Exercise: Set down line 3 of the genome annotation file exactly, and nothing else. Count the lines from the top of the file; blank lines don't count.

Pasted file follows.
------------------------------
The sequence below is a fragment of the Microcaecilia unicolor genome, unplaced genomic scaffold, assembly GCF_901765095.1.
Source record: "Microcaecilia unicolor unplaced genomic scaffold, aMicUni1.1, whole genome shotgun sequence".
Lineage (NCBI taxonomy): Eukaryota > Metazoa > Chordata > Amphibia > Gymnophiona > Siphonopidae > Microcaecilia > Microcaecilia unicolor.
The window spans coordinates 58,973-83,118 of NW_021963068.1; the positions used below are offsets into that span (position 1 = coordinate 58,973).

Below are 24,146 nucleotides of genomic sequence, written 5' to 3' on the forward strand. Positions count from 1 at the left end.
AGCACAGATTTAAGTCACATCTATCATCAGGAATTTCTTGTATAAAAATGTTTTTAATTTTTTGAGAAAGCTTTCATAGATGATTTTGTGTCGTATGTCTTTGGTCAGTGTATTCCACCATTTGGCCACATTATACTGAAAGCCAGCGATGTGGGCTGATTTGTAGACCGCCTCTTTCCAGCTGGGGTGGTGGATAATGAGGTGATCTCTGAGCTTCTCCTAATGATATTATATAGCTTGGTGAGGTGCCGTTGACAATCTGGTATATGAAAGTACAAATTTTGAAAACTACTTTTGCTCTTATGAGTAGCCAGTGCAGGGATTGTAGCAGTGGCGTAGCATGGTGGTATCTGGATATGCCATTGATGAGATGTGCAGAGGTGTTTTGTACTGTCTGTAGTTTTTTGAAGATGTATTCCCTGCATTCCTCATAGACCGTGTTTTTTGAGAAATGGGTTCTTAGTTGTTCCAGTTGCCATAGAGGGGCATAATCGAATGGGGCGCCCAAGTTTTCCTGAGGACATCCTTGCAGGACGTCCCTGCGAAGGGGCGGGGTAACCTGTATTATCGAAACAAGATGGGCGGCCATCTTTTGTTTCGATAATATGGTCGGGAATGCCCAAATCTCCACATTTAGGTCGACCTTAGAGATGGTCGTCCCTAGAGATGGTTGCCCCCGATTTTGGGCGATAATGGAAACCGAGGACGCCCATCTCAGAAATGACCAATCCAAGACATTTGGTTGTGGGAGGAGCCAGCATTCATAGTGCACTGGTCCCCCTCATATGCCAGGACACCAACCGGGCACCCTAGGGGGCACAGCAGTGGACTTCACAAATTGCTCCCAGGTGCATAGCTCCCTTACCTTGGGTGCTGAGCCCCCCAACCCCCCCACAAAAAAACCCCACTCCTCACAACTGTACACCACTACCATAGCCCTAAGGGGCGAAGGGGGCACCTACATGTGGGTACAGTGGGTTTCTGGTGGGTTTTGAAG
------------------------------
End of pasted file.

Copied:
Lineage (NCBI taxonomy): Eukaryota > Metazoa > Chordata > Amphibia > Gymnophiona > Siphonopidae > Microcaecilia > Microcaecilia unicolor.